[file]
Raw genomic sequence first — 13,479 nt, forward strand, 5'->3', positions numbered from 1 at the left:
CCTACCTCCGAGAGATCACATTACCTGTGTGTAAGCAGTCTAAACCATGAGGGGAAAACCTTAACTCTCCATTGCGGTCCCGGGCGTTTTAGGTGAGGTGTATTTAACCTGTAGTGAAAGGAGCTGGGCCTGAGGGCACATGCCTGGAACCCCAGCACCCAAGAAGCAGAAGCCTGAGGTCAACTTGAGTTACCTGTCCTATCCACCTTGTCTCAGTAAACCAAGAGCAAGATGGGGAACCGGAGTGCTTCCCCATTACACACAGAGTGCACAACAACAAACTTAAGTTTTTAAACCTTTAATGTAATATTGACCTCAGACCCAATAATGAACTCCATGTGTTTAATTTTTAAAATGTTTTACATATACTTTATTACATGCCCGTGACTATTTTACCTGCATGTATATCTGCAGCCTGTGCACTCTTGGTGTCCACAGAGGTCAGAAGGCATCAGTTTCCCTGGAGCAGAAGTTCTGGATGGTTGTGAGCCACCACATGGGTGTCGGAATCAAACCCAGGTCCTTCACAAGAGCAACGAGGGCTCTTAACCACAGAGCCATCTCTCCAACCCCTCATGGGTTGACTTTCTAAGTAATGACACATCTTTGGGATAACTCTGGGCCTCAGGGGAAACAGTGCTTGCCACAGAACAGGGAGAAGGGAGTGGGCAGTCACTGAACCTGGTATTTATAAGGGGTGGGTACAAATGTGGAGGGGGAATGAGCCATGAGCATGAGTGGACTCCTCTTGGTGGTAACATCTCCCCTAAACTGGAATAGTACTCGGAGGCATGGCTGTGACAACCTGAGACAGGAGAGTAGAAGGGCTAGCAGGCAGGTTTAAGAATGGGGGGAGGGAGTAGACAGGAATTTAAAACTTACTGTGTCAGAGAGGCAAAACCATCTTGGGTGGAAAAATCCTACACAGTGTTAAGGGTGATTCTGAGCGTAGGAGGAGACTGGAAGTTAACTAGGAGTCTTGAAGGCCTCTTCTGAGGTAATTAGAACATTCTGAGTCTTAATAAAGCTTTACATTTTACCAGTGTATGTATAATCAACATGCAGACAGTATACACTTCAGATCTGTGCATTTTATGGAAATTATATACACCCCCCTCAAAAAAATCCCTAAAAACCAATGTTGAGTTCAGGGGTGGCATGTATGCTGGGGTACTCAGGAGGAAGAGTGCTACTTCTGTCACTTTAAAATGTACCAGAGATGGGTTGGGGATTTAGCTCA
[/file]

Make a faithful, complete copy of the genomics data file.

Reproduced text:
Raw genomic sequence first — 13,479 nt, forward strand, 5'->3', positions numbered from 1 at the left:
CCTACCTCCGAGAGATCACATTACCTGTGTGTAAGCAGTCTAAACCATGAGGGGAAAACCTTAACTCTCCATTGCGGTCCCGGGCGTTTTAGGTGAGGTGTATTTAACCTGTAGTGAAAGGAGCTGGGCCTGAGGGCACATGCCTGGAACCCCAGCACCCAAGAAGCAGAAGCCTGAGGTCAACTTGAGTTACCTGTCCTATCCACCTTGTCTCAGTAAACCAAGAGCAAGATGGGGAACCGGAGTGCTTCCCCATTACACACAGAGTGCACAACAACAAACTTAAGTTTTTAAACCTTTAATGTAATATTGACCTCAGACCCAATAATGAACTCCATGTGTTTAATTTTTAAAATGTTTTACATATACTTTATTACATGCCCGTGACTATTTTACCTGCATGTATATCTGCAGCCTGTGCACTCTTGGTGTCCACAGAGGTCAGAAGGCATCAGTTTCCCTGGAGCAGAAGTTCTGGATGGTTGTGAGCCACCACATGGGTGTCGGAATCAAACCCAGGTCCTTCACAAGAGCAACGAGGGCTCTTAACCACAGAGCCATCTCTCCAACCCCTCATGGGTTGACTTTCTAAGTAATGACACATCTTTGGGATAACTCTGGGCCTCAGGGGAAACAGTGCTTGCCACAGAACAGGGAGAAGGGAGTGGGCAGTCACTGAACCTGGTATTTATAAGGGGTGGGTACAAATGTGGAGGGGGAATGAGCCATGAGCATGAGTGGACTCCTCTTGGTGGTAACATCTCCCCTAAACTGGAATAGTACTCGGAGGCATGGCTGTGACAACCTGAGACAGGAGAGTAGAAGGGCTAGCAGGCAGGTTTAAGAATGGGGGGAGGGAGTAGACAGGAATTTAAAACTTACTGTGTCAGAGAGGCAAAACCATCTTGGGTGGAAAAATCCTACACAGTGTTAAGGGTGATTCTGAGCGTAGGAGGAGACTGGAAGTTAACTAGGAGTCTTGAAGGCCTCTTCTGAGGTAATTAGAACATTCTGAGTCTTAATAAAGCTTTACATTTTACCAGTGTATGTATAATCAACATGCAGACAGTATACACTTCAGATCTGTGCATTTTATGGAAATTATATACACCCCCCTCAAAAAAATCCCTAAAAACCAATGTTGAGTTCAGGGGTGGCATGTATGCTGGGGTACTCAGGAGGAAGAGTGCTACTTCTGTCACTTTAAAATGTACCAGAGATGGGTTGGGGATTTAGCTCA